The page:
X   Perhaps here it wo he ought to end—But an unconquerable solicitude for the happiness of his Country will not permit him to leave the scene without availing himself of whatever confidence may remain in him to strengthen some sentiments which he believes to be essential to their happiness and to recommend some rules of conduct the importance of which his own experience has more than ever impressed upon him—

XI   To consider the Union as the Rock of their salvation presenting summarily these ideas—

I security against force or danger { I The strength & greater security from external danger
II from interior tranquility { II Internal peace & avoiding the necessity of establishments dangerous to liberty—
Safety Peace & Liberty & commerce { III Avoidi[n]g the effects of foreign intrigue
{ IV Bre[a]k the force of faction by rendering combination more difficult

I   Fitness of the parts for each other by their very discriminations

I   The North by its capacity for maritime streng[t]h & manufacture

II   The Agricultural South nourishing the furnishing materials & requiring those protection[s]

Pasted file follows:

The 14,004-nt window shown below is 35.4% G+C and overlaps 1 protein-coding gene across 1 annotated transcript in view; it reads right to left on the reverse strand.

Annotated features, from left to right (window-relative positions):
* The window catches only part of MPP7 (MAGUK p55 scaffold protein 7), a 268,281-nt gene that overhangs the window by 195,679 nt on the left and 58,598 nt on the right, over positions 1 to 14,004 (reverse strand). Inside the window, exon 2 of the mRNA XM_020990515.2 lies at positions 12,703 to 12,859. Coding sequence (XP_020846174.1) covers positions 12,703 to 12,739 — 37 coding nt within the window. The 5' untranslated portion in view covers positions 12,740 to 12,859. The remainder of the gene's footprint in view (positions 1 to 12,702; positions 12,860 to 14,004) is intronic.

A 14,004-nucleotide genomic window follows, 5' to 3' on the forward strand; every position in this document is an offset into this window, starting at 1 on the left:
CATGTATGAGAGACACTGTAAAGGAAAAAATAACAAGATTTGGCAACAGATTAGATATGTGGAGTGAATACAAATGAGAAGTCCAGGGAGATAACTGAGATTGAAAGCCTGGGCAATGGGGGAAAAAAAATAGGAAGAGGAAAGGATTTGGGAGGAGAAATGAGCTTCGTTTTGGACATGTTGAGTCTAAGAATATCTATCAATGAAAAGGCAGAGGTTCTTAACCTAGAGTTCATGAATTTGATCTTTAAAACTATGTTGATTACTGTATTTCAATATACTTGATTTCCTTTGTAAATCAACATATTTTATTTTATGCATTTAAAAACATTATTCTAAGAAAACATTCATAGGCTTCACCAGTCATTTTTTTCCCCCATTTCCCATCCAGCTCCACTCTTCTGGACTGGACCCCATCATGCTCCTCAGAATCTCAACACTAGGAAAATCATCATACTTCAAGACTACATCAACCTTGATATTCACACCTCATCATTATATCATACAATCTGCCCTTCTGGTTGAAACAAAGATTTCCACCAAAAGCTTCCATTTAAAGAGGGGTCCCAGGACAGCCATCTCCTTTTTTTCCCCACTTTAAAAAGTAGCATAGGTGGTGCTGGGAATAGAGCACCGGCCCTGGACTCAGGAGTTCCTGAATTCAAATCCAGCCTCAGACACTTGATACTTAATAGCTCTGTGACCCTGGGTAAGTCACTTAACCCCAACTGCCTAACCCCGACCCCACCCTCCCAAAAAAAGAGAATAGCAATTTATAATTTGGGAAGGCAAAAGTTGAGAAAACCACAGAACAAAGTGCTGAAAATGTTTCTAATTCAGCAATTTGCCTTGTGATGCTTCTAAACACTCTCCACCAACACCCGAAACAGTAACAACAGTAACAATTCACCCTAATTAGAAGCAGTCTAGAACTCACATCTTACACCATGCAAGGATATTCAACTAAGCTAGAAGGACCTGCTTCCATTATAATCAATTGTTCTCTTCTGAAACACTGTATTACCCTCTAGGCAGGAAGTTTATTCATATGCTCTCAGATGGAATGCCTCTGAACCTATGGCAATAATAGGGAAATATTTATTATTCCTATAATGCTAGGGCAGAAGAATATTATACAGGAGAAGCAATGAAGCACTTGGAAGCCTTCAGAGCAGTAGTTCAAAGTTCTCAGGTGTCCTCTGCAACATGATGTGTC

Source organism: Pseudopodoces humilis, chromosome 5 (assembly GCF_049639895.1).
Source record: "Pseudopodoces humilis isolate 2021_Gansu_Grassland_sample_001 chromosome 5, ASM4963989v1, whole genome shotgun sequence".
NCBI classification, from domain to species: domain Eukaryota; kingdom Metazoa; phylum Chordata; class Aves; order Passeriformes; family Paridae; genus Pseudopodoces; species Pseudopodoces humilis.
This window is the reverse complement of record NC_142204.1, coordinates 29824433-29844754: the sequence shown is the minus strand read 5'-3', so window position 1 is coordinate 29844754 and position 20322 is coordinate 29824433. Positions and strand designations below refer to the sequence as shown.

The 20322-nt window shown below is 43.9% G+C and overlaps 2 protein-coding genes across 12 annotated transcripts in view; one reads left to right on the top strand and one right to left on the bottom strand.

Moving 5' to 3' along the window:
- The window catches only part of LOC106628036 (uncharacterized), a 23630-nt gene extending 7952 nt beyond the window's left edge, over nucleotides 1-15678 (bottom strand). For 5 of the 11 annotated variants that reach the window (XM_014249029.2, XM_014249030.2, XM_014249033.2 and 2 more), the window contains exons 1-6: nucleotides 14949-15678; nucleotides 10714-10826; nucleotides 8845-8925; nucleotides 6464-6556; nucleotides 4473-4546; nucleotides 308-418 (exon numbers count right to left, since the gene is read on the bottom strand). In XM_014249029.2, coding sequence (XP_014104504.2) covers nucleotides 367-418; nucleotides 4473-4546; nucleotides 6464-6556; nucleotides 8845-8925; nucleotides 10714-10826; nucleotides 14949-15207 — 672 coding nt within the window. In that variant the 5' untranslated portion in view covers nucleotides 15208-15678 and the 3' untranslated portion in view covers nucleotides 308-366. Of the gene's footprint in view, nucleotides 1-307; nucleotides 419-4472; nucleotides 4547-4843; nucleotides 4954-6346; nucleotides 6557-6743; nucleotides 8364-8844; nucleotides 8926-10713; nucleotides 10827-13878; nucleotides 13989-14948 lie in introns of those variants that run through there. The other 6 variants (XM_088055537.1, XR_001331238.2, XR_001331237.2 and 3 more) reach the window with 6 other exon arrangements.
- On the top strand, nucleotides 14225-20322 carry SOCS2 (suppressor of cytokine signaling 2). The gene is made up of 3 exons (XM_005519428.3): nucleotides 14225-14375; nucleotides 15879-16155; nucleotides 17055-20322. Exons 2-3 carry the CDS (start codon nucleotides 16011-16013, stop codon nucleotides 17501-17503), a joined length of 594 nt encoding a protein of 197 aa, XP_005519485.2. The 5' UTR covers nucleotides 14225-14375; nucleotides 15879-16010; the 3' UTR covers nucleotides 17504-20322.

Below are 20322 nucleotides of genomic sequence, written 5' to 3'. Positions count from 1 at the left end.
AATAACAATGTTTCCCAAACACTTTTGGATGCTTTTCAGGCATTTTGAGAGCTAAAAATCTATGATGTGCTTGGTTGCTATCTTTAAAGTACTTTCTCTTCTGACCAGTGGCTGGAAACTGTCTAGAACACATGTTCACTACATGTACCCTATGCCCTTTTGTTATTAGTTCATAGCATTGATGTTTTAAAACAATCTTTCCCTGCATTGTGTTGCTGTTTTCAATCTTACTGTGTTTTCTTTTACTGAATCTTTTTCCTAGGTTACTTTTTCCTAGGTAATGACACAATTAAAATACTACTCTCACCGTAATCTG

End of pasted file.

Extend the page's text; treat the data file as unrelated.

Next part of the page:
The Atlantic bound to the Western Country by the strong interest of peace &

The Western by the necessity of Atlantic maritime protection—

cannot be secure of their great outlet otherwise—

cannot trust a foreign connection

Solid interests invite to Union—Speculation of difficul[t]y of Government ought not to be indulged nor momentary jealousies—lead to impatience

Faction & individual ambition are the only advisers of Disunion Let Confidence be cherished—Let the recent Experience of the West5 be a lesson against impatience & distrust—

And above all Let the friends of Union wherever they reside avoid as far as possible attaching party spirit to Geographical discriminations—

XII   Cherish the actual Government. Change not It is the government of our own choice, free in its principles the guardian of our common rights, the patron of our common interests & containing within itself a provision for its own amendment.

But let that provision be cautiously used not abused, changing only in any material points as experience shall direct—neither indulging speculations of too much or too little force in the system—& remembering always the extent of our Country—

Time & Habit of great consequence to every Government of whatever structure.

Discourage the spirit of Faction the bane of free Government—& particularly avoid founding it on geographical discriminations.

Discountenance slander of public Men

I   Let the Departments of Governt. avoid interfering & mutual encroachment